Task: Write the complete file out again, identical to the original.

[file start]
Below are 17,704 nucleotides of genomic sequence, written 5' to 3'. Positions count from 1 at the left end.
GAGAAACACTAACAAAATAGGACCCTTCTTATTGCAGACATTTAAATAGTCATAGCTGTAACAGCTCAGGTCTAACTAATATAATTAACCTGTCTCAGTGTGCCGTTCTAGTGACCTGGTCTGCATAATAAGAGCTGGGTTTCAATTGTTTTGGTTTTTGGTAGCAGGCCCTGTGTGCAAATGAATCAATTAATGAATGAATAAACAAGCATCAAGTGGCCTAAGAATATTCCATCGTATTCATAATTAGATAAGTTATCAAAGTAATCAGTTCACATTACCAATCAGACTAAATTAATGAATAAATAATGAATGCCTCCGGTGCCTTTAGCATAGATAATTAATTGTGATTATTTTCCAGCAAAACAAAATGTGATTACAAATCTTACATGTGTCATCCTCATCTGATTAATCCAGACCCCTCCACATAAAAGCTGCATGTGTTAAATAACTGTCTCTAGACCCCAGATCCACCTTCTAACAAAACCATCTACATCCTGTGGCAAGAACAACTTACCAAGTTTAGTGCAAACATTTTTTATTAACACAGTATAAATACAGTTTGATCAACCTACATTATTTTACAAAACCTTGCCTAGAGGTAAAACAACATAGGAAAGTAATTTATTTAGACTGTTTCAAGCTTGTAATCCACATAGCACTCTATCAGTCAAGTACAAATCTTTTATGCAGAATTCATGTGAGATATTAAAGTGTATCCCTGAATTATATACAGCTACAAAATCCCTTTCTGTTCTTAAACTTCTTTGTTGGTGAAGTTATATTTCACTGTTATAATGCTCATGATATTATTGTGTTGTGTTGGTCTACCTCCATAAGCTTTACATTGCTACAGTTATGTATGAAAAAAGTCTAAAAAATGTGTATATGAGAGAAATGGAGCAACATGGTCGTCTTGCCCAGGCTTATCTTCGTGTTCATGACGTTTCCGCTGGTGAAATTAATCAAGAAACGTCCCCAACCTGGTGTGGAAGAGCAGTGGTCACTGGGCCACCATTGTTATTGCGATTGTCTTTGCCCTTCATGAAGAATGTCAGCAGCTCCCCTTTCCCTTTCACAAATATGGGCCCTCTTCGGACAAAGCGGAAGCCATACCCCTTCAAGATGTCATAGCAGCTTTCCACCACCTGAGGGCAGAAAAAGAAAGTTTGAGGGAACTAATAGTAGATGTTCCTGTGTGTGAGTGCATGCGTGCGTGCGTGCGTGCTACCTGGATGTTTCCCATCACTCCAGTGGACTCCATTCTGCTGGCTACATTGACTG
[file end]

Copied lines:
Below are 17,704 nucleotides of genomic sequence, written 5' to 3'. Positions count from 1 at the left end.
GAGAAACACTAACAAAATAGGACCCTTCTTATTGCAGACATTTAAATAGTCATAGCTGTAACAGCTCAGGTCTAACTAATATAATTAACCTGTCTCAGTGTGCCGTTCTAGTGACCTGGTCTGCATAATAAGAGCTGGGTTTCAATTGTTTTGGTTTTTGGTAGCAGGCCCTGTGTGCAAATGAATCAATTAATGAATGAATAAACAAGCATCAAGTGGCCTAAGAATATTCCATCGTATTCATAATTAGATAAGTTATCAAAGTAATCAGTTCACATTACCAATCAGACTAAATTAATGAATAAATAATGAATGCCTCCGGTGCCTTTAGCATAGATAATTAATTGTGATTATTTTCCAGCAAAACAAAATGTGATTACAAATCTTACATGTGTCATCCTCATCTGATTAATCCAGACCCCTCCACATAAAAGCTGCATGTGTTAAATAACTGTCTCTAGACCCCAGATCCACCTTCTAACAAAACCATCTACATCCTGTGGCAAGAACAACTTACCAAGTTTAGTGCAAACATTTTTTATTAACACAGTATAAATACAGTTTGATCAACCTACATTATTTTACAAAACCTTGCCTAGAGGTAAAACAACATAGGAAAGTAATTTATTTAGACTGTTTCAAGCTTGTAATCCACATAGCACTCTATCAGTCAAGTACAAATCTTTTATGCAGAATTCATGTGAGATATTAAAGTGTATCCCTGAATTATATACAGCTACAAAATCCCTTTCTGTTCTTAAACTTCTTTGTTGGTGAAGTTATATTTCACTGTTATAATGCTCATGATATTATTGTGTTGTGTTGGTCTACCTCCATAAGCTTTACATTGCTACAGTTATGTATGAAAAAAGTCTAAAAAATGTGTATATGAGAGAAATGGAGCAACATGGTCGTCTTGCCCAGGCTTATCTTCGTGTTCATGACGTTTCCGCTGGTGAAATTAATCAAGAAACGTCCCCAACCTGGTGTGGAAGAGCAGTGGTCACTGGGCCACCATTGTTATTGCGATTGTCTTTGCCCTTCATGAAGAATGTCAGCAGCTCCCCTTTCCCTTTCACAAATATGGGCCCTCTTCGGACAAAGCGGAAGCCATACCCCTTCAAGATGTCATAGCAGCTTTCCACCACCTGAGGGCAGAAAAAGAAAGTTTGAGGGAACTAATAGTAGATGTTCCTGTGTGTGAGTGCATGCGTGCGTGCGTGCGTGCTACCTGGATGTTTCCCATCACTCCAGTGGACTCCATTCTGCTGGCTACATTGACTG